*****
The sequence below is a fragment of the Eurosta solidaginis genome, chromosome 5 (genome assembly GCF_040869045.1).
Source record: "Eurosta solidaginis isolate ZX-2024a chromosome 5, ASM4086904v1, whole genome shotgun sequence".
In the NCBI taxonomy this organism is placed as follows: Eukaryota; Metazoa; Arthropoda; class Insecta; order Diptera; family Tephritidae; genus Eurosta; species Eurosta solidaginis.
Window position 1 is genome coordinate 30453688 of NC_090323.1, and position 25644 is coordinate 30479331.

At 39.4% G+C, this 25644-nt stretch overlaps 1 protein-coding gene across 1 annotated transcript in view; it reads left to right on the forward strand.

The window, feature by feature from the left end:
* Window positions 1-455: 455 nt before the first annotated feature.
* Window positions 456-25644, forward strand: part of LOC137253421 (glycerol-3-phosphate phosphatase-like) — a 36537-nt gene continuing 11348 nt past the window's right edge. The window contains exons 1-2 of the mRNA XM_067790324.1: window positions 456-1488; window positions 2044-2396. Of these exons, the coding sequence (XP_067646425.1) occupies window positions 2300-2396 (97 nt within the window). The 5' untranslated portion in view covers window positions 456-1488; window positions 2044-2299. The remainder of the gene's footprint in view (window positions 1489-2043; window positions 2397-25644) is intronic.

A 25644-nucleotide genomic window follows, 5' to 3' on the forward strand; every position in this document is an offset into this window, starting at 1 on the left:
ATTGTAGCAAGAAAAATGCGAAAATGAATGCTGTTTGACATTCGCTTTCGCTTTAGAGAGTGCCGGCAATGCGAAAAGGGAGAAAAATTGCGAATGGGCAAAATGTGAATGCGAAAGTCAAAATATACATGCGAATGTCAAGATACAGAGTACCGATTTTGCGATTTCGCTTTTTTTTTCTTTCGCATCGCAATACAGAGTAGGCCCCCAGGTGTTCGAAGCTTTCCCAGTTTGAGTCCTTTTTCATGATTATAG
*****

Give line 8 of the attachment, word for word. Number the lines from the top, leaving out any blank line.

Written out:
* Window positions 456-25644, forward strand: part of LOC137253421 (glycerol-3-phosphate phosphatase-like) — a 36537-nt gene continuing 11348 nt past the window's right edge. The window contains exons 1-2 of the mRNA XM_067790324.1: window positions 456-1488; window positions 2044-2396. Of these exons, the coding sequence (XP_067646425.1) occupies window positions 2300-2396 (97 nt within the window). The 5' untranslated portion in view covers window positions 456-1488; window positions 2044-2299. The remainder of the gene's footprint in view (window positions 1489-2043; window positions 2397-25644) is intronic.